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Footy fever at Ruby Fire Station
Ruby Fire Brigade used AFL Grand Final day as an excuse to gather at the fire station with their families, cheer and jeer the teams, and enjoy the expert barbecue skills of Nathan Hardacre.
“We do a lot of stressful work and if we can’t make it enjoyable and social then it’s no good,” said Captain Darren Hardacre. “We usually keep the weekends for our families and meet socially in the evenings at the station but we’ve got a one-eyed Hawks supporter. We couldn’t miss the chance to bag him.” (Of course, now that the results are in, we all know there wasn’t much cause for bagging!)
Darren is an enthusiastic leader who was one of the first 20 to complete the Chief Officer’s Leadership Development Program. He has also completed Fireline Leadership and attended a five-day leadership summit in Canberra with other emergency services.
“I’m always reading to get an idea of different ways to do something or ways that other brigades are working that we could try,” he said.
In fact Ruby was involved in the pilot of the mobile training props and Darren joined the reference committee. The brigade hosted the domestic and light industrial props in the large area outside their 10-year-old station for the benefit of the Leongatha-Korumburra group and one other brigade.
“It was grouse,” continued Darren. “We put 180 through and people being trained as prop facilitators. We used 14 liquid withdrawal cylinders and 70,000 litres of water.”
Darren has been the captain for eight years and will stay on for another two. The brigade management team were given plenty of notice that the leadership would be changing hands. They’re strong on forward planning, laying out the details of all brigade roles and responsibilities several years ago.
“We’re big on mentoring people,” said Darren. “It’s all about sharing the knowledge around. We have heaps of crew leaders, two strike team leaders and most of the brigade members can drive the truck – that’s something we’ve pushed hard.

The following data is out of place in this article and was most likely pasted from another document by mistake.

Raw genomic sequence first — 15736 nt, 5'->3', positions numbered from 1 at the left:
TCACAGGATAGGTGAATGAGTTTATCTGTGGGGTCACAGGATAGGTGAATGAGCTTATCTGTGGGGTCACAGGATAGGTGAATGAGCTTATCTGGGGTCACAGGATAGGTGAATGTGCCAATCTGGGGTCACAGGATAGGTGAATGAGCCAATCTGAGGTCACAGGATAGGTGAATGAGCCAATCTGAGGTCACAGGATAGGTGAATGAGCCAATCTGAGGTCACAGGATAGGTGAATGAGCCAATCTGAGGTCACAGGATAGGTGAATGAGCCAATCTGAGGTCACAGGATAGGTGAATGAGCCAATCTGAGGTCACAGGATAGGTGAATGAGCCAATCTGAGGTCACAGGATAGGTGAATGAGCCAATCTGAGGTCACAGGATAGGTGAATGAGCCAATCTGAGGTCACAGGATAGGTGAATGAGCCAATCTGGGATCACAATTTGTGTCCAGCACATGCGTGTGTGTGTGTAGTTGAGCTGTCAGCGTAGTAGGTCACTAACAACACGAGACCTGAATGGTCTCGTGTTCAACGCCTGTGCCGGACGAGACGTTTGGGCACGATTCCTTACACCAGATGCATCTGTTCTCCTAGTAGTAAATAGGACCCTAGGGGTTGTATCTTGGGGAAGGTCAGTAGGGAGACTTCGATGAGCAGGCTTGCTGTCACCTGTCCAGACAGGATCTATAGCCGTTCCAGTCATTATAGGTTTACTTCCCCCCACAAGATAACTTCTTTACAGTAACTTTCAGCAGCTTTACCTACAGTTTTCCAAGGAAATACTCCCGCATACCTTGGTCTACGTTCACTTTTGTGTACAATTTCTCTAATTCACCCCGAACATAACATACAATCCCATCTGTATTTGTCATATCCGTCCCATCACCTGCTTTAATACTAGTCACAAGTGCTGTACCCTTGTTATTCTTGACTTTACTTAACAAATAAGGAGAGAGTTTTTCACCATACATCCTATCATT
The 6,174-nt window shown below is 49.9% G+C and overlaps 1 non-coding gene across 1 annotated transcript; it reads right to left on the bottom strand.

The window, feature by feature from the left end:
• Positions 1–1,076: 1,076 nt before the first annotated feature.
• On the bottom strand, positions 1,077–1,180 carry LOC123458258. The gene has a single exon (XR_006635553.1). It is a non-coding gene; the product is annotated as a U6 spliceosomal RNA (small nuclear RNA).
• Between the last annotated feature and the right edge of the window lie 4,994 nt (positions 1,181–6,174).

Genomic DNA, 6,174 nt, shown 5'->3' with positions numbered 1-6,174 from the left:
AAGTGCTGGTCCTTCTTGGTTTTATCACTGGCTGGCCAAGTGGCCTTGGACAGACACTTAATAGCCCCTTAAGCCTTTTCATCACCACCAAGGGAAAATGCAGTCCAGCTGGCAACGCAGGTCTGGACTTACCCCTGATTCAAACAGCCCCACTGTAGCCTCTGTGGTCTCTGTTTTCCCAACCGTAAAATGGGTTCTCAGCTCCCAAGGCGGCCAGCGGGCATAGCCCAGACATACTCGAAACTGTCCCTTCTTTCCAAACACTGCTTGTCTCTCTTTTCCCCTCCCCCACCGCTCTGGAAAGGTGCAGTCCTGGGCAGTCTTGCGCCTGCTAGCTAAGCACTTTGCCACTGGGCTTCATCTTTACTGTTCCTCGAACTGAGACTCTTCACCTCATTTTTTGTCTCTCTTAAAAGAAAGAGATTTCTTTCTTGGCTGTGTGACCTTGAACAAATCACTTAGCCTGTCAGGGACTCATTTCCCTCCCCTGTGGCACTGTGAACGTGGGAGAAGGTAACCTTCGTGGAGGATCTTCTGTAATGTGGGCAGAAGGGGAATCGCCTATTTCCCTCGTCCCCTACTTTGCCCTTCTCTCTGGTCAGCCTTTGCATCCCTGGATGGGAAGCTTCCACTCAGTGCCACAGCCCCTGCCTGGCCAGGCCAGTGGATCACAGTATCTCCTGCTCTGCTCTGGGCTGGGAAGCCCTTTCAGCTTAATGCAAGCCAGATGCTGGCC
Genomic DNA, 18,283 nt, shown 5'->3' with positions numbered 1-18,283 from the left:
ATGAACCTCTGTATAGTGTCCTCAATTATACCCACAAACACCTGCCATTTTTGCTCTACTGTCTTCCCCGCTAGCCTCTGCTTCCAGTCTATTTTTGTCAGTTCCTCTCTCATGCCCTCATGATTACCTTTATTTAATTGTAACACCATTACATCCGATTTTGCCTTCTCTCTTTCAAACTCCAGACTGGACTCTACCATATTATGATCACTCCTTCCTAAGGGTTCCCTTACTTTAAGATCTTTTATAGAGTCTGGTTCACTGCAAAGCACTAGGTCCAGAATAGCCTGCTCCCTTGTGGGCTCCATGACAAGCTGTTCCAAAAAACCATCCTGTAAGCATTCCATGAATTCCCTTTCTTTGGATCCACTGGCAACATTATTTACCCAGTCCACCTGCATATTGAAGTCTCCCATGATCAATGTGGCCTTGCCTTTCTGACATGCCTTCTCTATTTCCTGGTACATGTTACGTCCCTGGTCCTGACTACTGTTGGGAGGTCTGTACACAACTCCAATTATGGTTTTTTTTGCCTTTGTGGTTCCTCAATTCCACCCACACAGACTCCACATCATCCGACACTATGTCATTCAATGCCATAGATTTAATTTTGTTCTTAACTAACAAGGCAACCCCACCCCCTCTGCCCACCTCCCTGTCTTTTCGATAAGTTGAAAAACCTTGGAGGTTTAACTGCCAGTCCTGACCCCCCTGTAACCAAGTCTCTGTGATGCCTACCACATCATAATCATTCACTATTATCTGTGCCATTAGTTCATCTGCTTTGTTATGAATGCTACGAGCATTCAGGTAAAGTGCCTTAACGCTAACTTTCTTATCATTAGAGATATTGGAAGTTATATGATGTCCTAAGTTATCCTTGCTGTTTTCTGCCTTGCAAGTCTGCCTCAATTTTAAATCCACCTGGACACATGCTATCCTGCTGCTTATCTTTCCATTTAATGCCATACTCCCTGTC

“We always do our after-action reviews. In 2009 we went to Delburn, Bunyip and Wilsons Prom and stepped up to Leongatha so we’ve felt the pressure as you do in CFA but we’re pretty tight knit.”
Certainly there’s a depth of talent in the brigade. With members managing plumbing and engineering businesses, working as concrete pumpers, farmers, agricultural contractors, and in electronics and cabinet making, there isn’t likely to be much going awry at the station that someone couldn’t fix.
The brigade of 50 has about 20 operational members but a big local fire will “bring a lot of people out of the woodwork”. Ruby is also likely to welcome a few young people who turn 16 over the next few years.
The brigade changed from responding to an average of 12 incidents a year to 70 with the move to the CAD. The majority, however, are in support with the primary response remaining the same. There is some steep country in the brigade area, and a few hundred homes on land that is green most of the year with high stocking rates.
“We’ve tried to increase our profile when it comes to informing the community about risk,” said Darren. “I’m always fielding calls from members of the general public about fire restrictions and burn offs. ‘How do I find out if my house is prepared for bushfire’?
“The doors are always open.”